Nancy Shulins was the first woman special correspondent in the more than 150-year history of The Associated Press. Her in-depth features for AP earned two Pulitzer Prize nominations and a Clarion award, and are included in numerous anthologies and textbooks. Shulins has taught writing and coached other writers at newspapers from coast to coast. She is the author of two books, Every Day I Love You More (Just Not Today), and Come to the Table. She lives in Norwalk, CT, with her husband, a consultant.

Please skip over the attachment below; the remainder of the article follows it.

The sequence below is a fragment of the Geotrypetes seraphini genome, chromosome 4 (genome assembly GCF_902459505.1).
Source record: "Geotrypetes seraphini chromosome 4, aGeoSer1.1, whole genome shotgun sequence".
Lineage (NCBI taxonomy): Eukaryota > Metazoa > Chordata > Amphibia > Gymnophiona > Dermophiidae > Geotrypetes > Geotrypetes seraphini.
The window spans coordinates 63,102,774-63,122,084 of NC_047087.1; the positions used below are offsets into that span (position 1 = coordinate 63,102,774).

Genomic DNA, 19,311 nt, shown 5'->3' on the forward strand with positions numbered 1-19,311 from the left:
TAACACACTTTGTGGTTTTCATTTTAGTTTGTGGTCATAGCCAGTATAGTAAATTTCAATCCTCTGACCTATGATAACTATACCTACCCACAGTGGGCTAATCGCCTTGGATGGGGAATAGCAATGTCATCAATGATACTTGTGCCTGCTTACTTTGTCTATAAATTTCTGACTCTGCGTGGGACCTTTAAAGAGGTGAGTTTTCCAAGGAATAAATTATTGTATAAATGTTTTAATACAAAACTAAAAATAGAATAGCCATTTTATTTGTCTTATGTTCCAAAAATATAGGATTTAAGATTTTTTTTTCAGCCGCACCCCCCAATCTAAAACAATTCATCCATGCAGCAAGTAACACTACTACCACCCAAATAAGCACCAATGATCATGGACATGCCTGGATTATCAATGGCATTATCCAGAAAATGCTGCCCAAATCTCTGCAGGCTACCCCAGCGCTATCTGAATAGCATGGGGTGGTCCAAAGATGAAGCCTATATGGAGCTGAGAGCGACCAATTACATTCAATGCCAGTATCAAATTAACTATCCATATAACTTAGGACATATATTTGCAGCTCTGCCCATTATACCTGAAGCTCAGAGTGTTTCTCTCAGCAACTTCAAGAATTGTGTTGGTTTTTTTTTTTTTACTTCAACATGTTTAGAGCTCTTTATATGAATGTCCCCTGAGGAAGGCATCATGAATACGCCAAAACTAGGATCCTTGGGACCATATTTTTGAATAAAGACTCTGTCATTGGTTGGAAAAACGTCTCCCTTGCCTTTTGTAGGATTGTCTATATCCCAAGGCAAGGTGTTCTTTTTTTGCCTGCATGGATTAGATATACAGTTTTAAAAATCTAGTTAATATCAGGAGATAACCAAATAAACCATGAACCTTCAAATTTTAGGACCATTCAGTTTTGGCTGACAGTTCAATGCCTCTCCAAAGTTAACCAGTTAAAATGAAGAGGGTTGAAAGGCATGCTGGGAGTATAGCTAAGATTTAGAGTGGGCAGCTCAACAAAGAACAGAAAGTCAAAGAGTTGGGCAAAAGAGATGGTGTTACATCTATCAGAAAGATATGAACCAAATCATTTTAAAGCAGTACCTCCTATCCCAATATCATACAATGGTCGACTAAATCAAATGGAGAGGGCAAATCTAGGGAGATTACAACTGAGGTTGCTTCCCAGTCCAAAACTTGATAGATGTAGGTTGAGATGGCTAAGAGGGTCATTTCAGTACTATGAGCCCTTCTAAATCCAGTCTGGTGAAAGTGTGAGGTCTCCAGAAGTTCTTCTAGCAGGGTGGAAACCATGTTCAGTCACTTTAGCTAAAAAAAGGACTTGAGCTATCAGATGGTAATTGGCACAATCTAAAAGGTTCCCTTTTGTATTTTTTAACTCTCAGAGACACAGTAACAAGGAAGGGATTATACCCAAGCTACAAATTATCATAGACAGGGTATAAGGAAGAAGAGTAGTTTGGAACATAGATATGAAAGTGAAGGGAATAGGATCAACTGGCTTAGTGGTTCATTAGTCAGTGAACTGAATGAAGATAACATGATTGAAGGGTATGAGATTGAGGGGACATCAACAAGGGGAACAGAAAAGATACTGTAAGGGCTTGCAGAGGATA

Eli was born a chestnut foal with a white star and one white sock on a Thoroughbred farm in upstate New York on April 17, 1990. The son of Dixieland Brass and Sois Sage, he was given the unfortunate name True Tone. As a yearling, he received a nasty kick to the right front knee and an early lesson in body language that never quite took. He went to the track to fulfill his destiny as a Native Dancer foal, but he was unhappy there so his breeder brought him home. His life was fairly uneventful until the fall of 1996, when he traveled to Oakwood Farm in Connecticut, delivered by two men whom he dragged across the indoor ring on their stomachs. Oakwood’s trainer decided right then and there he was going back where he came from. Had her schedule allowed, that would’ve been the end of that. Instead, he hung around just long enough to get under my skin. And there he remains fifteen years later.